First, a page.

Student loan debt isn’t just making it harder for millennials to own a home. According to data from Ameritech Financial, it’s also impacting the Boomer generation.
New analysis from Ameritech, based on data from the New York Federal Reserve, shows that student loan debt has increased eight times for people aged 60 or older—all between 2005 and 2015 alone. Student debt increased five times for people between 50 and 59 and two times for those under the age of 30.
According to Tom Knickerbocker, EVP of Ameritech Financial, these rising debts aren’t just making it harder for Baby Boomers to own a home; they’re also making it more difficult to save for retirement—a milestone just around the corner for many.
"It's alarming to see the amount of people preparing for retirement who have student loan debt increase like that," Knickerbocker said. "Student loan repayment can be burdensome for anyone, but potentially more so for those in their 50s or 60s who are facing retirement and the financial challenges that can come from that."
While some Boomers acquire this increased debt by taking out loans to return to school, many also secure loans in their children’s or grandchildren’s stead to help them pay for college.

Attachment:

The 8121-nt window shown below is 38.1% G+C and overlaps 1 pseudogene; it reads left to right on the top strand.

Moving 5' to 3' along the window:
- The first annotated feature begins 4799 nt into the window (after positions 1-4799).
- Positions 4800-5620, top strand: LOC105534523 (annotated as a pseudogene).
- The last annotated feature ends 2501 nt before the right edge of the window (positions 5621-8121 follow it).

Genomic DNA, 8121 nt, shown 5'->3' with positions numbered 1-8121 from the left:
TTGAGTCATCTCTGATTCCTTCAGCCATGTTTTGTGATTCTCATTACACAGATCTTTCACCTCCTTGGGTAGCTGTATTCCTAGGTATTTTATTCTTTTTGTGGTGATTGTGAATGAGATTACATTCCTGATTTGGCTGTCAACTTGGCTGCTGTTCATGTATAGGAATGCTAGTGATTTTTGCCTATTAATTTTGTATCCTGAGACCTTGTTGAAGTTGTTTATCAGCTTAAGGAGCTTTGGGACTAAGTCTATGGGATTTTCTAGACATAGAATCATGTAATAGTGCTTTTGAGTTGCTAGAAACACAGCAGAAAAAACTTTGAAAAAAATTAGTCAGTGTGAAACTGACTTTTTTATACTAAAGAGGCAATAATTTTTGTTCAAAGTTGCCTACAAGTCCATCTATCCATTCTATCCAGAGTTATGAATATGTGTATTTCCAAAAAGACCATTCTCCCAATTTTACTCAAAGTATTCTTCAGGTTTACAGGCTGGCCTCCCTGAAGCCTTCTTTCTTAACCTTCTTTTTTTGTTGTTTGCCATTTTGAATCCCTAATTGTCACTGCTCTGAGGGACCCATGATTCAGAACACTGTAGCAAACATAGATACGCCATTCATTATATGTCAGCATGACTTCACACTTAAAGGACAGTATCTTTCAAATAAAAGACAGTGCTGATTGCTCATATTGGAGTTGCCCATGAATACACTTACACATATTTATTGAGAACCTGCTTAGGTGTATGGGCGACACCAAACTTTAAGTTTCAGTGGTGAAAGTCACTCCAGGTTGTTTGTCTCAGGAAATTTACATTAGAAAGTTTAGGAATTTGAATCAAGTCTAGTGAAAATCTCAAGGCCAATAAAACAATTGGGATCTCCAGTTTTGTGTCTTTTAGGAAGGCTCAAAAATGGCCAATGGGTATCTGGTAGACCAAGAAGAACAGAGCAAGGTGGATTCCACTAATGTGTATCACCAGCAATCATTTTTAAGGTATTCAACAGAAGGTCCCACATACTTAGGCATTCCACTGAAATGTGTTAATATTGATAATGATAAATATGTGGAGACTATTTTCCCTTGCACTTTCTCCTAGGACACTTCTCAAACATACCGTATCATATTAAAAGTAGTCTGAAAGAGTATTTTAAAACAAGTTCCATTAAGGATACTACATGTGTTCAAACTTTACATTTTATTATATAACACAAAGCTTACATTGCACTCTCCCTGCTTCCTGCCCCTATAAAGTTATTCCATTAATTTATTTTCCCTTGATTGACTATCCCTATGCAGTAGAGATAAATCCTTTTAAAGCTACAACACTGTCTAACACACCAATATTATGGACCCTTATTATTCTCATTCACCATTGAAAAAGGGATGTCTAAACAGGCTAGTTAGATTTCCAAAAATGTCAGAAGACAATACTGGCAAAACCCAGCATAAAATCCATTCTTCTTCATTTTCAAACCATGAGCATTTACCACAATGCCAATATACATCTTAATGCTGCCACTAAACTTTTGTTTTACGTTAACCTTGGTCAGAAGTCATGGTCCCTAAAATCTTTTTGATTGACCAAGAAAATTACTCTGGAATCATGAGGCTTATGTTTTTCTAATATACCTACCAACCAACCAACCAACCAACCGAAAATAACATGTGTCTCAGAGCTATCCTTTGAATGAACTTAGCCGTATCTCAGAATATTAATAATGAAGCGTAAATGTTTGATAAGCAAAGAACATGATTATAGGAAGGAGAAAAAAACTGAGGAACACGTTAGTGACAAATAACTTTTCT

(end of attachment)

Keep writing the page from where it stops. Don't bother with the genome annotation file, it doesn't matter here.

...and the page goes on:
“Parents helping their kids through college by taking on student loan debt are in uniquely vulnerable positions,” Ameritech reported. “Not only do they not see a return on the investment, but the potentially outrageous monthly payments can prevent them from staying afloat, especially when something bad happens.”
Some parents even refinance their homes to assist their kids with college costs.
“It's hard to tell how much parents are borrowing in these cases,” Ameritech reported. “Many choose to mortgage their home instead of taking out student loans—a move that is smart but hard to track. Whether the debt is in the form of student loans or another mortgage, it is bad for retirement savings. Any money going into education costs is money taken away from retirement.”
Boomers aged 60 to 64 are also more likely to be in default on those student loans. According to Ameritech, 12.6 percent in this age range are in default—a default rate higher than that of all borrowers under 40.
“We've seen lots of reports come out about student loan debt influencing other financial decisions, whether that's buying a home, starting a family or now retiring,” Knickerbocker said.